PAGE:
HEBER MANNING WELLS was born in Salt Lake City, Utah. After attending the University of Deseret (now the University of Utah), he became a tax collector in Salt Lake City and then served as City Recorder from 1882 to 1890. After an unsuccessful bid to become Mayor of Salt Lake City, he secured the Republican nomination for governor and was elected to office upon the admission of Utah as a state, first for a five-year term and then for a second term of four years. As Utah’s first governor, Wells was concerned with organizing state government and transitioning from territorial to state status. Although interested in promoting economic development, he recognized the need to protect Utah’s natural environment and therefore campaigned to establish forest reserves. After leaving office, he became Managing Director of the Utah Savings and Trust Company. From 1913 to 1917 he served as Commissioner of Parks and Property in Salt Lake City and in 1919 he became an editor of the Salt Lake City Herald. He went on to become Assistant Treasurer, and then Treasurer, of the U.S. Shipping Board Fleet Corporation, remaining there until 1933. He returned to Utah in 1935 and was Associate Editor of the Deseret Evening News.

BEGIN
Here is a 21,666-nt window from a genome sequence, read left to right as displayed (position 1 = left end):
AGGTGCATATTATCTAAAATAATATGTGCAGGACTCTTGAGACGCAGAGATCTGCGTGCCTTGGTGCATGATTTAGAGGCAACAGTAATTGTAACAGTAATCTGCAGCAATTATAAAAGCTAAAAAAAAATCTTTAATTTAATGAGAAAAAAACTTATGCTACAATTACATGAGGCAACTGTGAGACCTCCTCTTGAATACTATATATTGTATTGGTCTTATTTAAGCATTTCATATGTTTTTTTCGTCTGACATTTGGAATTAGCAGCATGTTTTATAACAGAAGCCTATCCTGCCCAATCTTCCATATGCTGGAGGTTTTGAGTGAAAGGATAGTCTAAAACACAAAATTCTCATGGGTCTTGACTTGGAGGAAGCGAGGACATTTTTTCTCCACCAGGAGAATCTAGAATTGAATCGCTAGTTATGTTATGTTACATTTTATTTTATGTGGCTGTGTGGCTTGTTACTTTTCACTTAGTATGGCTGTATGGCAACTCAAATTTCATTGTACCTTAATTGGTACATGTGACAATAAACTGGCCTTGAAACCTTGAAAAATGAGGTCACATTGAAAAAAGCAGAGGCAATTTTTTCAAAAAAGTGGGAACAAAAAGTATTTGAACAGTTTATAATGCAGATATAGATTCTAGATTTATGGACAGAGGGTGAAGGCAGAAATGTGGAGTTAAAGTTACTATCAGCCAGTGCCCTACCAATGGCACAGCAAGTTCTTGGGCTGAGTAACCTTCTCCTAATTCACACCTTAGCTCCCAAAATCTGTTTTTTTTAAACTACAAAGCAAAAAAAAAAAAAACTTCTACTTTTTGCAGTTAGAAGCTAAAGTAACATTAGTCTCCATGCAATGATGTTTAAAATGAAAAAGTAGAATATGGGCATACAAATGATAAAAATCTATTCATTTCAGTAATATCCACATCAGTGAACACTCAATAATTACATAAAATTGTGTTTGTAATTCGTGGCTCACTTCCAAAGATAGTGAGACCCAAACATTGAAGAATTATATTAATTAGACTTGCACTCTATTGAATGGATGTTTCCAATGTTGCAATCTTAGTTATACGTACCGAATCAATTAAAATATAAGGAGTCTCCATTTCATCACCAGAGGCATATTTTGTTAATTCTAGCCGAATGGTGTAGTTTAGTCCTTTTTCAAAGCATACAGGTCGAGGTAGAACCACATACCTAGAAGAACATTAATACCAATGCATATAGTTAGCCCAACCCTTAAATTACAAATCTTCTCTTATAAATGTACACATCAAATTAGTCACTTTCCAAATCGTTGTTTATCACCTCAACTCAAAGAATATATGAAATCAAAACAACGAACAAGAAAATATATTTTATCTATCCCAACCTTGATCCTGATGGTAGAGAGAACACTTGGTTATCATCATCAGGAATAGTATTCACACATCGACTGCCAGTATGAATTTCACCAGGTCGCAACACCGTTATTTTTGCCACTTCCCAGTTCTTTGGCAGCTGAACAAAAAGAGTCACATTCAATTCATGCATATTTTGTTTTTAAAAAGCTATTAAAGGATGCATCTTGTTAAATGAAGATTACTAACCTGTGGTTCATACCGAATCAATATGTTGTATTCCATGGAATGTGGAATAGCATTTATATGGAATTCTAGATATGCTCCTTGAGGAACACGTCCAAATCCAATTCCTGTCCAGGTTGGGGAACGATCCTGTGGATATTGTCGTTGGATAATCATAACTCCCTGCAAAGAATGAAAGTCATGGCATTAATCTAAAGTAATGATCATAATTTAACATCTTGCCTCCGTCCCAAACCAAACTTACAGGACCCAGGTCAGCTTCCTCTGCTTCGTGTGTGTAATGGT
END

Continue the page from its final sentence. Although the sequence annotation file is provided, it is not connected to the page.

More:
Sources:

Sobel, Robert, and John Raimo, eds. Biographical Directory of the Governors of the United States, 1789-1978, Vol. 4. Westport, CT: Meckler Books, 1978. 4 vols.

The National Cyclopaedia of American Biography, Vol. 32. New York: James T. White & Company.

Utah History Research Center

Utah History to Go

Utah History Encyclopedia

Utah Death Certificate, Utah State Archives

Warrum, Noble, ed. Utah Since Statehood: Historical and Biographical. Chicago-Salt Lake: The S.J. Clarke Publishing Company, 1919. 3 vols. (Vol. I, pp. 103-133; Vol. II, pp. 682-683.)

“First Chief of Utah As State Dies,” Deseret News, March 12, 1938, pp. 1 and 6; “Wells Rites To Be Tuesday, Deseret News, March 14, 1938, pp. 1 and 8; “Tribune Paid First Governor,” Deseret News, March 15, 1938, pp. 1 and 3; “Heber M. Wells, Utah’s First Governor, Dies,” Salt Lake Tribune, March 13, 1938, p. A1, A8, and A14.